# An Introduction to Geometry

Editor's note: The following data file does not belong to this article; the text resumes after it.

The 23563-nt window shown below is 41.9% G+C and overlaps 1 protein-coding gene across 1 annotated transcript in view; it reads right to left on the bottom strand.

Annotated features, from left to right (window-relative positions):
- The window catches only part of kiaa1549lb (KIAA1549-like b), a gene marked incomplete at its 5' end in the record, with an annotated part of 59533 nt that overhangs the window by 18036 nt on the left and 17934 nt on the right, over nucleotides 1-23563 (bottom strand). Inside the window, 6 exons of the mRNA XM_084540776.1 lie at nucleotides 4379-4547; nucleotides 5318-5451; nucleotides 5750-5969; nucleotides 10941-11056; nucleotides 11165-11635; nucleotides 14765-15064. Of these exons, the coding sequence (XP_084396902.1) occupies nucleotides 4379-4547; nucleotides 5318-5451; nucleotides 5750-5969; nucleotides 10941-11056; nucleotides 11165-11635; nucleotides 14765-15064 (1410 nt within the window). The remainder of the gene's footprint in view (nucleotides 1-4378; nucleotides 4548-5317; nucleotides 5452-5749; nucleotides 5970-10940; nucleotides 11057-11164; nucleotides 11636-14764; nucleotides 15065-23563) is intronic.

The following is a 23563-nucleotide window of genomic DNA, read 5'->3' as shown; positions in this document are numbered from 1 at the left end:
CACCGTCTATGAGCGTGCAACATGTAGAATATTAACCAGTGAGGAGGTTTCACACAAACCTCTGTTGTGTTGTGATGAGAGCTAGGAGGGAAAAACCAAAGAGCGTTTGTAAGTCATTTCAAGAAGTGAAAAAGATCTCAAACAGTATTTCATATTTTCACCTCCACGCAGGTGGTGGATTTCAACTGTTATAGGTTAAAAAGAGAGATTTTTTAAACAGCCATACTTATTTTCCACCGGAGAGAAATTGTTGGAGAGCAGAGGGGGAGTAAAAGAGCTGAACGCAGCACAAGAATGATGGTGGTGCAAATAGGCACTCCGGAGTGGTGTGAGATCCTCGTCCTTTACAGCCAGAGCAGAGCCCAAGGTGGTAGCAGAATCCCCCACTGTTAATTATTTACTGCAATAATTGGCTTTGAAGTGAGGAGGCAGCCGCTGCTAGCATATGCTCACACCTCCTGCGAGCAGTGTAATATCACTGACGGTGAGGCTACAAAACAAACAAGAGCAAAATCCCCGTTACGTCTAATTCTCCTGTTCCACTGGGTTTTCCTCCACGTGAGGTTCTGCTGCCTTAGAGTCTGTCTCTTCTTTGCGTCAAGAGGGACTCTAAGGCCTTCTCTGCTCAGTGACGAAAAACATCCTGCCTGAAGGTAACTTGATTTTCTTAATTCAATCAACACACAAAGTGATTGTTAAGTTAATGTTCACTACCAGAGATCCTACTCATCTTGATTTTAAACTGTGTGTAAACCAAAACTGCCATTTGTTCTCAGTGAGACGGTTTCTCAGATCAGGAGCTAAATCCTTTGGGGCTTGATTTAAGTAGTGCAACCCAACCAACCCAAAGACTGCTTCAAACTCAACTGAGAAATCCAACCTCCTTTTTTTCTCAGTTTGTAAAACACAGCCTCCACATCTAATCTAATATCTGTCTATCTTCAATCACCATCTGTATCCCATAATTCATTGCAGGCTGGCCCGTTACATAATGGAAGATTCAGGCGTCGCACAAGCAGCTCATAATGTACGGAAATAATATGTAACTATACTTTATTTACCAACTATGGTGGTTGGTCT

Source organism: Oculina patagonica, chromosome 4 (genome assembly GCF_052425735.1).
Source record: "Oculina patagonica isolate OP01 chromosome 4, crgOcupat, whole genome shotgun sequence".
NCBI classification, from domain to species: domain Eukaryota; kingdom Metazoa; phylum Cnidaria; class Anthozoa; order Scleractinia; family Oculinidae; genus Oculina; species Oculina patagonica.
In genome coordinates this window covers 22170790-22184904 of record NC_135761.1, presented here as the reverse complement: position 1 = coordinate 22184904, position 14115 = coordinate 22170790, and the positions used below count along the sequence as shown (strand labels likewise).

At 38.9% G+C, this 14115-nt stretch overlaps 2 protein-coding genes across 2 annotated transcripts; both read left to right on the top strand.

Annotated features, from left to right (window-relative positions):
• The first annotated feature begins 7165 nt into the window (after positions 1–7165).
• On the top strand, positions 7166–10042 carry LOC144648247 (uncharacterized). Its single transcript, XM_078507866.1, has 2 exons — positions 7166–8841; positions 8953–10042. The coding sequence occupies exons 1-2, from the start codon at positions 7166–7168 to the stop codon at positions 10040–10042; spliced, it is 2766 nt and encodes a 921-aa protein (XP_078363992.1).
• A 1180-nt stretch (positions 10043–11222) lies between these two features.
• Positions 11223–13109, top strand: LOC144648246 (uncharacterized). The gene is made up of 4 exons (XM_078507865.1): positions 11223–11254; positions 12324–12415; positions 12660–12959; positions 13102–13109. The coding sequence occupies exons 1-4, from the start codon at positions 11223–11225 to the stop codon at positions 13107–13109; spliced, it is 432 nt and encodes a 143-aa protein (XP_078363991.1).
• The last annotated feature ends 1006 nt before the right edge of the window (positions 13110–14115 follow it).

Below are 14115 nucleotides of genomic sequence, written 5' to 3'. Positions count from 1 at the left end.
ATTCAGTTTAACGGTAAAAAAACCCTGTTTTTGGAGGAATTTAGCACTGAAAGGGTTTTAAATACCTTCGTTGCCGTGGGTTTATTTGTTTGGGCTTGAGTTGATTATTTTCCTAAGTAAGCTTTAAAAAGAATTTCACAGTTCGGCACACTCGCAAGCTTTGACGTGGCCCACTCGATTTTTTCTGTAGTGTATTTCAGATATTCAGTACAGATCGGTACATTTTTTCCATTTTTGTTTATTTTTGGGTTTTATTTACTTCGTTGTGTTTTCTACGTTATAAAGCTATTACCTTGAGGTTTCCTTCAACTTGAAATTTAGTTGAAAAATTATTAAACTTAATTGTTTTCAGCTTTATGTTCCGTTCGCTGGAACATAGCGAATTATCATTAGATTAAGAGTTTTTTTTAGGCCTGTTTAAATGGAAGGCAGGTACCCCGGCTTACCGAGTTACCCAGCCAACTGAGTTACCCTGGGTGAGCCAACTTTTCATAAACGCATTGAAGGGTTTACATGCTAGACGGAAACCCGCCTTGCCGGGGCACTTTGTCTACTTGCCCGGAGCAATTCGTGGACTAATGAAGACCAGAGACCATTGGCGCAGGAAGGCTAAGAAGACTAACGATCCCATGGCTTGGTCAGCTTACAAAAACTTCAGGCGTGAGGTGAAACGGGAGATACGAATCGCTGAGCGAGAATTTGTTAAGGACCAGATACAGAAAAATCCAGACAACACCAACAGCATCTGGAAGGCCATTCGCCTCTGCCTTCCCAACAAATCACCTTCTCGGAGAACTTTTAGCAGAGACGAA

In geometry, a geometric object is a set of points, lines, or polygons, and the relations between them, in any notion of location or configuration, such as a plane figure, space, or a higher-dimensional space of an extended sort. Geometry has many subfields, including projective geometry, descriptive geometry, algebraic geometry, and combinatorial geometry. Geometry is one of the oldest fields of knowledge, and is included in the broad field of mathematics. The most basic questions in geometry are where, when, and why these geometries exist. Geometry can be divided into two main branches: Euclidean geometry and non-Euclidean geometry. Euclidean geometry is the branch of mathematics dealing with conic sections, and the geometry of the Euclidean plane and space, while non-Euclidean geometry is the branch of mathematics concerning the properties of these kinds of geometries. The field of geometry is one of the oldest fields of study. The earliest recorded beginnings of geometry can be traced to ancient Mesopotamia in the first millennium BC. The earliest known texts on geometry are the Egyptian Rhind Papyrus and Moscow Papyrus, which date from the Third Dynasty of Egypt and the Second Dynasty of Ancient Egypt, respectively. Both texts on Egyptian geometry made use of geometry in their demonstration of many of their geometrical propositions. They were used by the Egyptians during the Middle Kingdom (2000–1800 BC) and later on in New Kingdom Egypt (1550–1070 BC) and were also used in the Second Intermediate Period (1070–945 BC). The ancient Greeks started to formalize geometry during the 5th century BC. They used geometry to calculate the lengths of the sides of a polygon, and to draw its interior. They used geometry to calculate the circumference of a circle, and to draw its circumference and its diameter. They used geometry to calculate the area and the volume of a figure, and to calculate the surface area and the volume of a solid. In ancient Greek philosophy, geometry was used to define nature and the physical universe, and also used to describe the human mind. Euclid's "Elements" helped to establish geometry as a separate branch of science. The Indian mathematician Mahavira (c. 6th century BC) was the first to state explicitly the principles of what is now called Euclidean geometry. He described the 5th century BC plane geometry of Eudoxus of Cnidus in a detailed commentary on the 13th century BC Indian philosophical work "Yukti-sastra" of the ancient Indian mathematicians Katyayana and Panini. The 9th century mathematician Brahmagupta used geometry to calculate the volume of a triangle and the area of a circle. He provided the first correct proofs for many geometric theorems. In the Islamic world, the first person to work on geometry fully was the Islamic polymath al-Haytham (Alhazen) (965–1040 AD). He was strongly influenced by Greek philosophy and in turn influenced the further development of geometry in Europe. In his book "Al-manasir wa al-hal", he discussed the general principles of proportion. In the book "Flatness of the Earth and its Rectification" he investigated the sphericity of the Earth and its possible rectification. In his book "The Configuration of the Universe" he proposed a model of the solar system, which was later used and developed by Ptolemy. The book also contains the first good description of the segment of a parabola and of a cycloid that can be found in any modern text book on geometry. Al-Haytham's book "Commentary on the Posterior" was a commentary on Ptolemy's "Geography" and was the first Arabic book to include a section on mathematics. In the 11th century, the Persian scholar Abu Nasr Mansur ibn al-Farkadain (also known as Albatenius) wrote a book called "Matheseos libri septem", which was the first book on mathematics written in Arabic. Abu Nasr's book included many mathematical results, including the first proof of the Pythagorean theorem. In the 13th century, the Italian mathematician Fibonacci (c. 1170–1250 AD) wrote his "Liber Abaci" ("Book of the Abacus"), a widely used mathematics book, which became a standard arithmetic text in Europe. In 1225, the Pisan mathematician Leonardo of Pisa (Leonardo Fibonacci) (Leonardo da Pisa) published his "Liber Quadratorum" ("Book of the Four Square") in Bologna. In 1238, the French philosopher and mathematician Nicole Oresme (c. 13